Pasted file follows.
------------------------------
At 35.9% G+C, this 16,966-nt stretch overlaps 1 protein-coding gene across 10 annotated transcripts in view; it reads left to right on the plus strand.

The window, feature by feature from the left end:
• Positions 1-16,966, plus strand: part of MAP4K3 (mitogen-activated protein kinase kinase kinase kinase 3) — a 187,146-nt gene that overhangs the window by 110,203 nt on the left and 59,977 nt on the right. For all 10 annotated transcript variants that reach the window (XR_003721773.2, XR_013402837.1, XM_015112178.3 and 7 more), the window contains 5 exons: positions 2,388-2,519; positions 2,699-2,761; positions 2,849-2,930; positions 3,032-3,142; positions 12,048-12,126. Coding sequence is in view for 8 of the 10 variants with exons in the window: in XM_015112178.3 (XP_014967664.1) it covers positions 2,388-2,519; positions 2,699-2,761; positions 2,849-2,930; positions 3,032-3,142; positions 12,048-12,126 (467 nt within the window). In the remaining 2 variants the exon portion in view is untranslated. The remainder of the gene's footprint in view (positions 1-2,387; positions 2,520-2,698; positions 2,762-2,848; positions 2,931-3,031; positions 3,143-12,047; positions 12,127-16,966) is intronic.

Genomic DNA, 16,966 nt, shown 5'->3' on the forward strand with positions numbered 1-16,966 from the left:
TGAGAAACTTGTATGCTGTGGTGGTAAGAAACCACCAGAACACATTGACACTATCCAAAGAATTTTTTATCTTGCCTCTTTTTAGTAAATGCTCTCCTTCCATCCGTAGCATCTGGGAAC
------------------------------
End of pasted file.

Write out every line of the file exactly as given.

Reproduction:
At 35.9% G+C, this 16,966-nt stretch overlaps 1 protein-coding gene across 10 annotated transcripts in view; it reads left to right on the plus strand.

The window, feature by feature from the left end:
• Positions 1-16,966, plus strand: part of MAP4K3 (mitogen-activated protein kinase kinase kinase kinase 3) — a 187,146-nt gene that overhangs the window by 110,203 nt on the left and 59,977 nt on the right. For all 10 annotated transcript variants that reach the window (XR_003721773.2, XR_013402837.1, XM_015112178.3 and 7 more), the window contains 5 exons: positions 2,388-2,519; positions 2,699-2,761; positions 2,849-2,930; positions 3,032-3,142; positions 12,048-12,126. Coding sequence is in view for 8 of the 10 variants with exons in the window: in XM_015112178.3 (XP_014967664.1) it covers positions 2,388-2,519; positions 2,699-2,761; positions 2,849-2,930; positions 3,032-3,142; positions 12,048-12,126 (467 nt within the window). In the remaining 2 variants the exon portion in view is untranslated. The remainder of the gene's footprint in view (positions 1-2,387; positions 2,520-2,698; positions 2,762-2,848; positions 2,931-3,031; positions 3,143-12,047; positions 12,127-16,966) is intronic.

Genomic DNA, 16,966 nt, shown 5'->3' on the forward strand with positions numbered 1-16,966 from the left:
TGAGAAACTTGTATGCTGTGGTGGTAAGAAACCACCAGAACACATTGACACTATCCAAAGAATTTTTTATCTTGCCTCTTTTTAGTAAATGCTCTCCTTCCATCCGTAGCATCTGGGAAC